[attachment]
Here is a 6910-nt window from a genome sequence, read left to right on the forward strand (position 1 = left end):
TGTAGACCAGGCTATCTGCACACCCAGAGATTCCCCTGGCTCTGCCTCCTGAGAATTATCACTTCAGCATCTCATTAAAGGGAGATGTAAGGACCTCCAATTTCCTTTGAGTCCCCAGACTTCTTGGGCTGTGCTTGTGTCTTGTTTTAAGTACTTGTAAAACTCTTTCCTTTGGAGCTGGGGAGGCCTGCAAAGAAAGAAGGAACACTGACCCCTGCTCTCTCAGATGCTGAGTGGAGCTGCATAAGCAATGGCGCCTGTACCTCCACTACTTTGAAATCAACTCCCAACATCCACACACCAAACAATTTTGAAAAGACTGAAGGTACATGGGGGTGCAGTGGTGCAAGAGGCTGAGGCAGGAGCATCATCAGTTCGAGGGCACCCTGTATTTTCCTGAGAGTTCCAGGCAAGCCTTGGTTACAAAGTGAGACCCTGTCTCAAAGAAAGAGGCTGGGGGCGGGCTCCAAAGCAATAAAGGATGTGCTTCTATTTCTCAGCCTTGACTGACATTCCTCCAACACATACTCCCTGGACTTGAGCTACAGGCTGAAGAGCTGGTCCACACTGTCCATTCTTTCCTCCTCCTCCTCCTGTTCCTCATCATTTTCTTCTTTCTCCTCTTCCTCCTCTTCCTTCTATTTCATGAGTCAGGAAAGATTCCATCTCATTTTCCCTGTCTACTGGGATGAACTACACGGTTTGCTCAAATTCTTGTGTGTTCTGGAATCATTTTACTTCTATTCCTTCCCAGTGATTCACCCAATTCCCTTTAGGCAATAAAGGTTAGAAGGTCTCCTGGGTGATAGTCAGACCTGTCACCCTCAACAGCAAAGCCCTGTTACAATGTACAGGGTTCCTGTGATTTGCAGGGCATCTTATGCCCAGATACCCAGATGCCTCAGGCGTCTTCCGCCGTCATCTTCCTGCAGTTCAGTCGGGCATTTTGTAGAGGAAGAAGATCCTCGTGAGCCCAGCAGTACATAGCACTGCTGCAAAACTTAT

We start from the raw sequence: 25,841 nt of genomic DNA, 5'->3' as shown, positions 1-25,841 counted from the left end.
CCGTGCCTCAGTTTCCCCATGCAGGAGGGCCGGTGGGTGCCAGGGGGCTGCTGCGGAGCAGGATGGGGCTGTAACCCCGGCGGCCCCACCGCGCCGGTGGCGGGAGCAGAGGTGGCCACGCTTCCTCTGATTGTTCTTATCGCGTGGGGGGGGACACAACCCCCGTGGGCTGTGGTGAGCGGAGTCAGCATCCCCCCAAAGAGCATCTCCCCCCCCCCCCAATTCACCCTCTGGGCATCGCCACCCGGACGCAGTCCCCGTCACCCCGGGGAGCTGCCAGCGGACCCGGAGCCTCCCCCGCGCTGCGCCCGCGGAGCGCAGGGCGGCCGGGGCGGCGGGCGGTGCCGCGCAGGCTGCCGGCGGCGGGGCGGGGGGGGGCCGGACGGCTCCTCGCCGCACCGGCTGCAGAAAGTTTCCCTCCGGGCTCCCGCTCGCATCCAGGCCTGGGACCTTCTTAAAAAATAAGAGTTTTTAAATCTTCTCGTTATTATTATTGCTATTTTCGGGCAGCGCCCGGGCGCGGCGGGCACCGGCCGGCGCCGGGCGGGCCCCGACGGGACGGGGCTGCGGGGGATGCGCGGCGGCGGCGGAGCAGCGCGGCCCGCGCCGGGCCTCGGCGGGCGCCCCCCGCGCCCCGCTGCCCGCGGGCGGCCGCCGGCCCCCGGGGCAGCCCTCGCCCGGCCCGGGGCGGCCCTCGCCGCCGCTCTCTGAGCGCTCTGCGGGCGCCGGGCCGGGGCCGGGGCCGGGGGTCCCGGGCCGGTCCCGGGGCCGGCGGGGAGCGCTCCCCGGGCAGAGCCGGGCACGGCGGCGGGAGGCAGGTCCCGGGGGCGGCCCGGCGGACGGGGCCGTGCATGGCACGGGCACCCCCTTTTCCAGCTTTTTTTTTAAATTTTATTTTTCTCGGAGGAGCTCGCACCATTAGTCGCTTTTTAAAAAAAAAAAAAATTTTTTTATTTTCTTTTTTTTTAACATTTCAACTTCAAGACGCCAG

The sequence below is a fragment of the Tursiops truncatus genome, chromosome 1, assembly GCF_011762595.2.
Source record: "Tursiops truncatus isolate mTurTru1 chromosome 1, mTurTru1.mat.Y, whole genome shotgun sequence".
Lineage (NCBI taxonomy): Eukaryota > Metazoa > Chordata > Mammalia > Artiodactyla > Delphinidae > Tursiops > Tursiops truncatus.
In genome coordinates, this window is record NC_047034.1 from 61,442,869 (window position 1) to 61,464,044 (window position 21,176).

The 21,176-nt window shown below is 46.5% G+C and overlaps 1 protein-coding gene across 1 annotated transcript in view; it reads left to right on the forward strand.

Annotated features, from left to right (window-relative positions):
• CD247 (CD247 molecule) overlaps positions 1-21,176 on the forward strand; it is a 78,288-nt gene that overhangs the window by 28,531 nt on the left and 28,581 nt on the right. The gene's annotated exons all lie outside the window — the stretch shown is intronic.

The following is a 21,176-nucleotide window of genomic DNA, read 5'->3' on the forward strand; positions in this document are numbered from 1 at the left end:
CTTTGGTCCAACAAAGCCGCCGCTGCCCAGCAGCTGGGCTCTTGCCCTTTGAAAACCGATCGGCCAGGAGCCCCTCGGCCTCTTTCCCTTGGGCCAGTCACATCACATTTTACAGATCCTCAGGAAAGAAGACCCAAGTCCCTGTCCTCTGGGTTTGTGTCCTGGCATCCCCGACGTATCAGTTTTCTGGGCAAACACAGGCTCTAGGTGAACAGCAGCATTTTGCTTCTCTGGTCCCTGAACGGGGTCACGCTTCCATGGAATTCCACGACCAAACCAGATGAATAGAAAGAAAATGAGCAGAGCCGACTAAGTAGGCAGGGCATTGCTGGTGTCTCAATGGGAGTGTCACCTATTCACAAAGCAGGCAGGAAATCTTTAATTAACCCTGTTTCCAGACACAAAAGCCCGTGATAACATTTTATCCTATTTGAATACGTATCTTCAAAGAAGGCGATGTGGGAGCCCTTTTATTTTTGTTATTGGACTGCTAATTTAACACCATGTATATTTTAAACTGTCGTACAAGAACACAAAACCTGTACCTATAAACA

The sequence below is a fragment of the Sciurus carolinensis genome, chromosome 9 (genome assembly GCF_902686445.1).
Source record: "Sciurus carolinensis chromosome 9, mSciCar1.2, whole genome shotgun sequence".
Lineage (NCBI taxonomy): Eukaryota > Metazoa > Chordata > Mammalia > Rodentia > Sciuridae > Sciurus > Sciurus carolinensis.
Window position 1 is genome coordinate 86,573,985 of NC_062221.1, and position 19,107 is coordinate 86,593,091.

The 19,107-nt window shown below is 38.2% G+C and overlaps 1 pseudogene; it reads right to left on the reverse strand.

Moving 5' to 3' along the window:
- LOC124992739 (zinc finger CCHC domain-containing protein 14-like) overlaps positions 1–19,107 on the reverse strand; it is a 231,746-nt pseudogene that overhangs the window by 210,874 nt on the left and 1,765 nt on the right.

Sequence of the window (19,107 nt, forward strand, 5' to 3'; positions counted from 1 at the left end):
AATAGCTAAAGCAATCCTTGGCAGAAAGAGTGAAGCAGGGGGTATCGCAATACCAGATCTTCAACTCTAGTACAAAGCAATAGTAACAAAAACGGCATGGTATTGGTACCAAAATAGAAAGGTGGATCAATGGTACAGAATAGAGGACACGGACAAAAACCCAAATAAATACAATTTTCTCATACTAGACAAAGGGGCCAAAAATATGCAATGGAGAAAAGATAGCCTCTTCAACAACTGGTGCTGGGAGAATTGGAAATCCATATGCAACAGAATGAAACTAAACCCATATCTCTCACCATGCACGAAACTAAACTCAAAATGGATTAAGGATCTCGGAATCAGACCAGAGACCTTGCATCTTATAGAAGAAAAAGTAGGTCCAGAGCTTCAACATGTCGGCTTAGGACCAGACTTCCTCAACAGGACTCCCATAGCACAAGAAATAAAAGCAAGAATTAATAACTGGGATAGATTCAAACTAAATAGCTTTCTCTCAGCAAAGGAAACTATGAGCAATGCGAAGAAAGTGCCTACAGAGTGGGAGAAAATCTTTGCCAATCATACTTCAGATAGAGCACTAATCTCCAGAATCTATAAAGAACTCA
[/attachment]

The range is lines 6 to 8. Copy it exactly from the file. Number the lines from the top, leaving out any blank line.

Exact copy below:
Source record: "Tursiops truncatus isolate mTurTru1 chromosome 1, mTurTru1.mat.Y, whole genome shotgun sequence".
Lineage (NCBI taxonomy): Eukaryota > Metazoa > Chordata > Mammalia > Artiodactyla > Delphinidae > Tursiops > Tursiops truncatus.
In genome coordinates, this window is record NC_047034.1 from 61,442,869 (window position 1) to 61,464,044 (window position 21,176).